Phone:
 0221 563 789

Contact

The name pet owners trust in Invercargill for quality pet cremation

For a personally tailored and nurturing approach to pet cremation please don't hesitate to call Paws At Rest in Invercargill today.

FAQs

Do you euthanise pets?

No, we leave this job to the vets. However, we work closely with vet clinics to provide our cremation services.

How do I arrange for my pet to be cremated?

All it takes is a phone call, email or text message from you or your vet and we will take care of everything. We provide a collection service for $10.00 from either your home or vet, in addition to delivery of the ashes. For areas outside Invercargill we can arrange a courier or provide delivery with a charge per kilometre.

How do I know that I will get my own pets ashes back?

Each pet is assigned to its own designated compartment in the cremator, clearly identified via a steel tag. This procedure guarantees each pet remains separated during and after the cremation process.

Can I cremate anything else with my pet?

Yes. Anything special to your pet (toys, blankets etc) can be cremated with your pet. If you wish, your pet can also be put in a coffin.

What happens to the bones once the cremation is finished?

Following the cremation, all remaining bones will mostly be disintegrated into small pieces and individually collected in their container. Metal remains (collars etc) are temporarily removed and the remaining bones are ground up into the ashes you will receive. The remains are then placed into a sealed plastic bag, wrapped and put in a cardboard box, unless you have opted for an urn.

Will I get all of my pet’s ashes back?

Yes. Every part of the remains, including special toys etc, are included in the ashes that you receive back.

Do you embalm pets?

No.

Can two pets be cremated together?

Yes. Two or more pets can be cremated together. Their ashes will remain together and will be placed into the same container or urn.

Can you cremate pets that have been microchipped?

Yes. microchips are not a problem and simply burn up to nothing on cremation. However, pacemakers need to be removed prior to cremation.

How long does the cremation take?

A normal cremation takes a few hours, however the cremator takes time to cool down enough for the bones to be manually removed and processed. Our goal is to have your pet’s ashes back within 10 working days.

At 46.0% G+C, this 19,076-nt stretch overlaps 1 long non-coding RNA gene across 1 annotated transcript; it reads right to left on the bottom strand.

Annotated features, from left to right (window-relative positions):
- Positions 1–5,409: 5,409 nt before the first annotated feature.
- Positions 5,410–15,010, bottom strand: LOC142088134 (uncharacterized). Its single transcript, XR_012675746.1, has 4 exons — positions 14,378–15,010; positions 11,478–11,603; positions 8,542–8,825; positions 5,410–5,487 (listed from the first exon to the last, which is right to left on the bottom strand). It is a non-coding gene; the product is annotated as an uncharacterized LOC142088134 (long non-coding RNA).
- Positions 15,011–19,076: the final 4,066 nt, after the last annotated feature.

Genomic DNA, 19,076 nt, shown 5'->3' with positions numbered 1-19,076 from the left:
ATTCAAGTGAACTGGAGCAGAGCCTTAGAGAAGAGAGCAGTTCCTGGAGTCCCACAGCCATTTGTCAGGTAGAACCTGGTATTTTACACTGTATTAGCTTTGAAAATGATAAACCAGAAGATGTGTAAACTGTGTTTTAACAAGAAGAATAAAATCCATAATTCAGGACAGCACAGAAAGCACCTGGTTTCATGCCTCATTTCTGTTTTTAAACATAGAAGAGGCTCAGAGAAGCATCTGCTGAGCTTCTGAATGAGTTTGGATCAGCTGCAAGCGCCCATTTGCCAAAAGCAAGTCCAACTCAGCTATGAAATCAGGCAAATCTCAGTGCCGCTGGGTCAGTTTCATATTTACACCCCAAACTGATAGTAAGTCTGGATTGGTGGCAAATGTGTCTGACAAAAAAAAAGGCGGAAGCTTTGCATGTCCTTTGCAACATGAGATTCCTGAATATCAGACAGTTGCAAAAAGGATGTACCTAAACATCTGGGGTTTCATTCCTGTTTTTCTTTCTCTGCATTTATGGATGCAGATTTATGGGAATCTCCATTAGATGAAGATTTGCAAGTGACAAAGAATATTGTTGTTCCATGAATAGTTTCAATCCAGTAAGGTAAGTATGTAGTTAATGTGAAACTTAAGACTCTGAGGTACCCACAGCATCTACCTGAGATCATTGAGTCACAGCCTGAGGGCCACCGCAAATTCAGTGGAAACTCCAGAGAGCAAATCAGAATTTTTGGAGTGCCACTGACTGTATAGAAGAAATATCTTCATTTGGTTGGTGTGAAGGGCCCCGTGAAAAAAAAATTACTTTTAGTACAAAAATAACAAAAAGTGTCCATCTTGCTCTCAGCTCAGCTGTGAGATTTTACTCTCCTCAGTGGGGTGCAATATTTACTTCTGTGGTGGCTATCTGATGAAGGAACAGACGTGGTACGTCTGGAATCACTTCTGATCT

Is it better to bury or cremate my pet?

Purely a personal choice, it may depend on the size of your pet and the availability of a suitable burial plot on your property. Burial may present an issue if you are renting. Cremation means you can take your pet with you wherever you go.

Can you cremate a pet that has already been buried?

Yes, we can either exhume the pet or you can do it yourself and bring them in to get cremated.

How much will it cost to have my pet cremated?

This is determined by the size and weight of your pet. Your vet will give this information at the time or you can phone us directly with the particulars and we will give you a price.

   Send us a message

Contact Us


Find us here

Contact information

Address
Paws At Rest
Invercargill

Phone
M: 022 156 3789

Email
patrice@pawsatrest.co.nz

Tips for coping with the grief of pet loss

Sorrow and grief are normal and natural responses to death. Like grief for humans, grief for animal companions can only be dealt with over time, but there are healthy ways to cope with the pain. Here are some suggestions:
  • Don’t let anyone tell you how to feel, and don’t tell yourself how to feel either. Your grief is your own, and no one else can tell you when it’s time to “move on” or “get over it.” Let yourself feel whatever you feel without embarrassment or judgment. It’s okay to be angry, to cry or not to cry. It’s also okay to laugh, to find moments of joy, and to let go when you’re ready.
  • Reach out to others who have lost pets. Check out online message boards, pet loss hotlines, and pet loss support groups—see Resources section below for details. If your own friends, family members, therapist, or clergy do not work well with the grief of pet loss, find someone who does—a person who has also lost a beloved pet may better understand what you’re going through. 
  • Seek professional help if you need it. If your grief is persistent and interferes with your ability to function please seek help. Invercargill contact is Caroline Loo Manager of BLENNZ Southland phone 0212101523 or email loofamilyinvs@gmail.com
  • Rituals can help healing. A funeral can help you and your family members openly express your feelings. Ignore people who think it’s inappropriate to hold a funeral for a pet, and do what feels right for you.
  • Create a legacy. Preparing a memorial, planting a tree in memory of your pet, compiling a photo album or scrapbook, or otherwise sharing the memories you enjoyed with your pet, can create a legacy to celebrate the life of your animal companion. Remembering the fun and love you shared with your pet can help you to eventually move on.  
  • Look after yourself. The stress of losing a pet can quickly deplete your energy and emotional reserves. Looking after your physical and emotional needs will help you get through this difficult time. Eat a healthy diet, get plenty of sleep, and exercise regularly to release endorphins and help boost your mood.
  • If you have other pets, try to maintain your normal routine. Surviving pets can also experience loss when a pet dies, or they may become distressed by your sorrow. Maintaining their daily routines, or even increasing exercise and play times, will not only benefit the surviving pets but may also help to elevate your outlook too.
Find us on White Pages
Share by: